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Mathematics - Computational Science & Engineering | Network Algebra

Network Algebra

Stefanescu, Gheorghe

Softcover reprint of the original 1st ed. 2000, XVI, 400 pp.

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  • About this textbook

Network Algebra considers the algebraic study of networks and their behaviour. It contains general results on the algebraic theory of networks, recent results on the algebraic theory of models for parallel programs, as well as results on the algebraic theory of classical control structures. The results are presented in a unified framework of the calculus of flownomials, leading to a sound understanding of the algebraic fundamentals of the network theory. The term 'network' is used in a broad sense within this book, as consisting of a collection of interconnecting cells, and two radically different specific interpretations of this notion of networks are studied. One interpretation is additive, when only one cell is active at a given time - this covers the classical models of control specified by finite automata or flowchart schemes. The second interpretation is multiplicative, where each cell is always active, covering models for parallel computation such as Petri nets or dataflow networks. More advanced settings, mixing the two interpretations are included as well. Network Algebra will be of interest to anyone interested in network theory or its applications and provides them with the results needed to put their work on a firm basis. Graduate students will also find the material within this book useful for their studies.

Content Level » Professional/practitioner

Keywords » Concurrency and Control - Feedback - Network Algebra - algebra - calculus - parallel computation

Related subjects » Communication Networks - Computational Science & Engineering - Signals & Communication

Table of contents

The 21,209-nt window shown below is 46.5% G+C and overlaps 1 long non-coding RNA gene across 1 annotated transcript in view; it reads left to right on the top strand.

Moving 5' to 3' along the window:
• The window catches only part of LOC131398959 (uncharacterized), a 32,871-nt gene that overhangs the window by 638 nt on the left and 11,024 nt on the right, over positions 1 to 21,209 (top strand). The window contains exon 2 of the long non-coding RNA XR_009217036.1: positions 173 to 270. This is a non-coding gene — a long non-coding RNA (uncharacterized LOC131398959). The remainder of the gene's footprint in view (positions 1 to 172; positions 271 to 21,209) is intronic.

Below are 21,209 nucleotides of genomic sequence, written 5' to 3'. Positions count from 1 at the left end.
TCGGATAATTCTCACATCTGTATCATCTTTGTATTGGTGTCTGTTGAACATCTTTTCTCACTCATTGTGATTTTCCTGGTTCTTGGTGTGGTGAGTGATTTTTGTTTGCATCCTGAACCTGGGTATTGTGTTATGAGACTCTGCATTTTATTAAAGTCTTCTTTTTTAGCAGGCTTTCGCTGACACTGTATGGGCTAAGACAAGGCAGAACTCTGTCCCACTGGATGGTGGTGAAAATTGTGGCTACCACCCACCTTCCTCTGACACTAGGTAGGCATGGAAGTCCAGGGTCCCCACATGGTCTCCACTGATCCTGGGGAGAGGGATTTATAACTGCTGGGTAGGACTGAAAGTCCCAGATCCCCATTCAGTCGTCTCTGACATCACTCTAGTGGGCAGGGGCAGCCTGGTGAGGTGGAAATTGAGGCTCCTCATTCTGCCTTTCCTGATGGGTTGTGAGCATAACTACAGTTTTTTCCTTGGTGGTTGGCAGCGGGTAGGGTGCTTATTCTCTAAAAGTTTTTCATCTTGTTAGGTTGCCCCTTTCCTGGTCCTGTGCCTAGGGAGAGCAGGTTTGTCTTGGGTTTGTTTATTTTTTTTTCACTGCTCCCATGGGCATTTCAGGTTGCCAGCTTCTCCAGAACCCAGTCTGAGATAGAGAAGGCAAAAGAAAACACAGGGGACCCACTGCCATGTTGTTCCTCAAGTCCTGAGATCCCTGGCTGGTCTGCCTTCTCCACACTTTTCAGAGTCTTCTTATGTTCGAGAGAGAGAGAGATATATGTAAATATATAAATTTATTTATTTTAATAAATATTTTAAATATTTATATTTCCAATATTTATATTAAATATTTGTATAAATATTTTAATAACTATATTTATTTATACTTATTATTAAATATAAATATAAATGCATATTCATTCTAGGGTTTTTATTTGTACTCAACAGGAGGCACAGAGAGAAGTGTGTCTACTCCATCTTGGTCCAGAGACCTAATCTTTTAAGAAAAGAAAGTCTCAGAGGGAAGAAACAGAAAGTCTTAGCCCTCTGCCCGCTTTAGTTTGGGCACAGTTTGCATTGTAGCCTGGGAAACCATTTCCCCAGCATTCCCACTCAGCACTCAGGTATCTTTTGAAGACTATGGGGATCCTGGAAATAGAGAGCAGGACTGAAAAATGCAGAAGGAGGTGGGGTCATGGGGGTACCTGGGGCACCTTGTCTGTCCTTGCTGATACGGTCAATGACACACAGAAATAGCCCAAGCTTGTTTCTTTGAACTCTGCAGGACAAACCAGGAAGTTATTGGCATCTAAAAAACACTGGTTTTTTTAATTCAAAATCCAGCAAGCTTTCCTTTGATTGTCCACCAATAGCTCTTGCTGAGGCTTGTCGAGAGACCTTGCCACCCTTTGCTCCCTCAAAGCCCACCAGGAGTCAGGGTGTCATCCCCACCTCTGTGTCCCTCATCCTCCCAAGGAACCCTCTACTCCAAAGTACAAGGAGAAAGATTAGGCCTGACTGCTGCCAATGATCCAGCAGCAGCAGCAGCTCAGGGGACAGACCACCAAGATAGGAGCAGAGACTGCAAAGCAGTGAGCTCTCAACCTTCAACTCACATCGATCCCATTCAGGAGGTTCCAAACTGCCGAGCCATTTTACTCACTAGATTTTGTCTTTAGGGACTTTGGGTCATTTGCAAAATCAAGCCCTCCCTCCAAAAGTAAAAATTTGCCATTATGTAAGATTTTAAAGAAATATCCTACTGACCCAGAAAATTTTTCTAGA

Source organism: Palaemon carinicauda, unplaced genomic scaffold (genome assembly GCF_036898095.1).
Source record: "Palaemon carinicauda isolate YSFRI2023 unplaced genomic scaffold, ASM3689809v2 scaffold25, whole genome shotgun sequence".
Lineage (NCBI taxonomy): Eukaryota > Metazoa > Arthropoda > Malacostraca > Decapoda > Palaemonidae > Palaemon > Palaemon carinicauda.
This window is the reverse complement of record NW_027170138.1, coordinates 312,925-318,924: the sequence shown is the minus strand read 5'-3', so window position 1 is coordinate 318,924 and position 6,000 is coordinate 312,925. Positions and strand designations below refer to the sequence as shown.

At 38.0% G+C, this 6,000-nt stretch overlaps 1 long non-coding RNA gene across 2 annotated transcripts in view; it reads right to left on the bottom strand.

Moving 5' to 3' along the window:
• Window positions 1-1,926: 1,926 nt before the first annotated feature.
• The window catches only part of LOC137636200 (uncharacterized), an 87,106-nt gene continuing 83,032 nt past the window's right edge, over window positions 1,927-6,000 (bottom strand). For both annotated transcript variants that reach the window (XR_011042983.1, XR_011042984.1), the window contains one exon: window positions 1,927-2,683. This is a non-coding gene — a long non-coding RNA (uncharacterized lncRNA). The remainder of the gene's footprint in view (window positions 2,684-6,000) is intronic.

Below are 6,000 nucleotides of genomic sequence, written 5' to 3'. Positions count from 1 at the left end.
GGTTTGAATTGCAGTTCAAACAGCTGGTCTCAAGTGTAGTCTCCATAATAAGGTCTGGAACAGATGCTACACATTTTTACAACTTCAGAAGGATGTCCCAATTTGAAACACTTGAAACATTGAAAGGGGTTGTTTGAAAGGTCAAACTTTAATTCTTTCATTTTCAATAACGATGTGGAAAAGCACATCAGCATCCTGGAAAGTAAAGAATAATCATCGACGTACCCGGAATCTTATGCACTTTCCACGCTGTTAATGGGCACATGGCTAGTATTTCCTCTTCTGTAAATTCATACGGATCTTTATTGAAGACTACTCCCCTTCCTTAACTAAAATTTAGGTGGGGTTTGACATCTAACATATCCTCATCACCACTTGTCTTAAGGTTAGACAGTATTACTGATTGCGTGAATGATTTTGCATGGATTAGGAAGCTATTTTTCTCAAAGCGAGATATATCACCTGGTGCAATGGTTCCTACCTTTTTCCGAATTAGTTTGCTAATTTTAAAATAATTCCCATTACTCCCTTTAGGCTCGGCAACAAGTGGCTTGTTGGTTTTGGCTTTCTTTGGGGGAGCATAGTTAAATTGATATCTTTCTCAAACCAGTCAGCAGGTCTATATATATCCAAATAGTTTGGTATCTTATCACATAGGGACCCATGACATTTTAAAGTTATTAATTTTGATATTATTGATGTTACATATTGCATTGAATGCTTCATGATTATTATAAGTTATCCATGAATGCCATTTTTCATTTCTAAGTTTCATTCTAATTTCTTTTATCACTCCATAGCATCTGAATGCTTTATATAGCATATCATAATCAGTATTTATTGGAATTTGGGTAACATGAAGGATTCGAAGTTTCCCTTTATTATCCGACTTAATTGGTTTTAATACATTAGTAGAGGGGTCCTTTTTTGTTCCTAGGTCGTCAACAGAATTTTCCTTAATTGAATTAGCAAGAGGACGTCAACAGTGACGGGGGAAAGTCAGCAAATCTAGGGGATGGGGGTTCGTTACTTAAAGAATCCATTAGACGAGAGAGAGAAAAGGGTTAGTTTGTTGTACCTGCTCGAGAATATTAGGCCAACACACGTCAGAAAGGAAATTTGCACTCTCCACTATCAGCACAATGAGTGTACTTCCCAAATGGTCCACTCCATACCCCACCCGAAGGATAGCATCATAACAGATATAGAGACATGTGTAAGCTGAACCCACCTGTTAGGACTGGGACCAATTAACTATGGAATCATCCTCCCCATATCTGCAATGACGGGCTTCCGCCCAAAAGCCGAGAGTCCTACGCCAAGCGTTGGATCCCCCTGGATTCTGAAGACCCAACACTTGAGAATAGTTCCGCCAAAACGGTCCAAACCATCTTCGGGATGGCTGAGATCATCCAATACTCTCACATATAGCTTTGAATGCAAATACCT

I. An introduction to Network Algebra.- Brief overview of the key results.- Regular expressions.- Iteration theories.- Flownomials.- Basic results.- Mixed calculi.- Structure of the book.- Acknowledgments.- 1. Network Algebra and its applications.- 1.1 Algebra of finite relations.- 1.2 Basic Network Algebra, BNA.- 1.3 Flownomial expressions.- 1.4 Concrete vs. abstract networks.- 1.5 Network algebra, NA.- 1.6 Control, space, time: 3 faces of NA models.- 1.7 Feedback, iteration, and repetition.- 1.8 Network behaviours as xy-flows.- 1.9 Mixed Network Algebra, MixNA.- * Comments, problems, bibliographic remarks.- II. Relations, flownomials, and abstract networks.- 2. Networks modulo graph isomorphism.- 2.1 Symocats.- 2.2 Bijections in symocats.- 2.3 Bijections in BNAs.- 2.4 Semantic models: I. BNA structure.- 2.5 Other presentations of BNAs.- 2.6 Network representation; model [X,T]a?.- 2.7 Working with flownomials.- 2.8 BNA soundness.- 2.9 BNA completeness.- 2.10 Networks as a?-flownomials.- * Comments, problems, bibliographic remarks.- 3. Algebraic models for branching constants.- 3.1 xy-symocats (xy-weak rules).- 3.2 Angelic vs. demonic operators.- 3.3 Semantic models: II. NA structure.- 3.4 Normal form for relations.- 3.5 Axioms for relations.- 3.6 Simplification.- 3.7 Relations in xy-symocats.- 3.8 Relations in xy-symocats with feedback.- 3.9 Networks with branching constants.- * Comments, problems, bibliographic remarks.- 4. Network behaviour.- 4.1 Strong xy-symocats (xy-strong rules).- 4.2 Algebraic theories.- 4.3 Matrix theories.- 4.4 Enzymatic rule (xy-enzymatic rules).- 4.5 Strong axioms: from cells to networks.- 4.6 xy-flows.- 4.7 Semantic models: III. xy-flow structure.- 4.8 Simulation.- 4.9 Enzymatic rule: from connections to networks.- 4.10 Duality: I. Reversing arrows.- * Comments, problems, bibliographic remarks.- 5. Elgot theories.- 5.1 Input behaviour; regular trees.- 5.2 Elgot theories (a?-flows).- 5.3 Structural Theorem, case a?.- 5.4 Soundness for a?-flow.- 5.5 Completeness for a?-flow.- 5.6 Working with a?-flownomials.- 5.7 Output behaviour.- 5.8 Bisimulation: two-way simulation.- 5.9 Milner theories.- * Comments, problems, bibliographic remarks.- 6. Kleene theories.- 6.1 IO behaviour, deterministic case.- 6.2 Park theories (b?-flow).- 6.3 Structural Theorem, case b?.- 6.4 Soundness for b? -flow.- 6.5 Completeness for b?-flow.- 6.6 Working with b?-flownomials.- 6.7 IO behaviour, nondeterministic case.- 6.8 Kleene theories (d?-flow).- 6.9 Structural Theorem, case d?.- 6.10 Soundness for d?-flow.- 6.11 Completeness for d?-flow.- 6.12 Working with d?-flownomials.- * Comments, problems, bibliographic remarks.- III. Algebraic theory of special networks.- 7. Flowchart schemes.- 7.1 Structural programs.- 7.2 Flowchart representation.- 7.3 Floyd-Hoare logic.- 7.4 Soundness of Floyd-Hoare logic.- 7.5 Completeness of Floyd-Hoare logic.- 7.6 Duality: II. Control-Space.- 7.7 Iteration and feedback in (co)algebraic theories.- * Comments, problems, bibliographic remarks.- 8. Automata.- 8.1 Finite automata.- 8.2 Simulation.- 8.3 From nondeterministic to deterministic automata.- 8.4 Minimization: I. Accessibility.- 8.5 Minimization: II. Reduction.- 8.6 Minimization: III. Deterministic automata.- 8.7 Regular expressions and Kleene algebras.- 8.8 Kleene Theorem: I. From automata to regular expressions.- 8.9 Kleene Theorem: II. From regular expressions to automata.- 8.10 Axiomatization, regular expressions.- 8.11 Repetition, iteration, and feedback in matrix theories.- * Comments, problems, bibliographic remarks.- 9. Process algebra.- 9.1 An overview on parallel processes.- 9.2 Transition systems.- 9.3 Nondeterministic sequential processes; BPA plus recursion.- 9.4 Coloured traces.- 9.5 Communicating processes; ACP.- 9.6 Soundness and completeness of ACP.- 9.7 Abstraction.- 9.8 A case study: Alternating Bit Protocol.- * Comments, problems, bibliographic remarks.- 10. Data-flow networks.- 10.1 Data-flow networks; general presentation.- 10.2 Synchronous networks.- 10.3 Asynchronous networks.- 10.4 Axiomatization: asynchronous, deterministic case.- 10.5 Time anomaly for nondeterministic networks.- 10.6 Axiomatization: asynchronous, nondeterministic case.- 10.7 Fully abstract models.- 10.8 Network algebra on top of process algebra.- * Comments, problems, bibliographic remarks.- 11. Petri nets.- 11.1 Introducing the model.- 11.2 Concurrent regular expressions (CRegExp).- 11.3 Decomposed Petri nets.- 11.4 From Petri net languages to CRegExp.- 11.5 From CRegExp to Petri net languages.- 11.6 Equivalence of CRegExp and Petri net languages.- * Comments, problems, bibliographic remarks.- IV. Towards an algebraic theory for software components.- 12. Mixed Network Algebra.- 12.1 Why mixed network algebra models?.- 12.2 Mixing control, space, and time.- 12.3 Acyclic models.- 12.3.1 Sysecats.- 12.3.2 Mixed relations.- 12.3.3 Distributive categories (discats).- 12.3.4 Mixalgebras.- 12.3.5 Plans.- 12.4 Compilers, code generation.- 12.5 Duality: III. Space—time.- 12.6 Object-oriented programs/software components.- * Comments, problems, bibliographic remarks.- Related calculi, closing remarks.- Appendix B: Lifting BNA from connections to networks.- Appendix C: Demonic relation operators.- Appendix D. Generating congruences.- Appendix E: Automata, complements.- Appendix F: Data-flow networks; checking NA axioms.- Appendix G: Axiomatizing mixed relations.- Appendix H: Discats as sysecats.- Appendix I: Decomposing morphisms in discats.- Appendix J: Plans as free discats.- List of tables.- List of figures.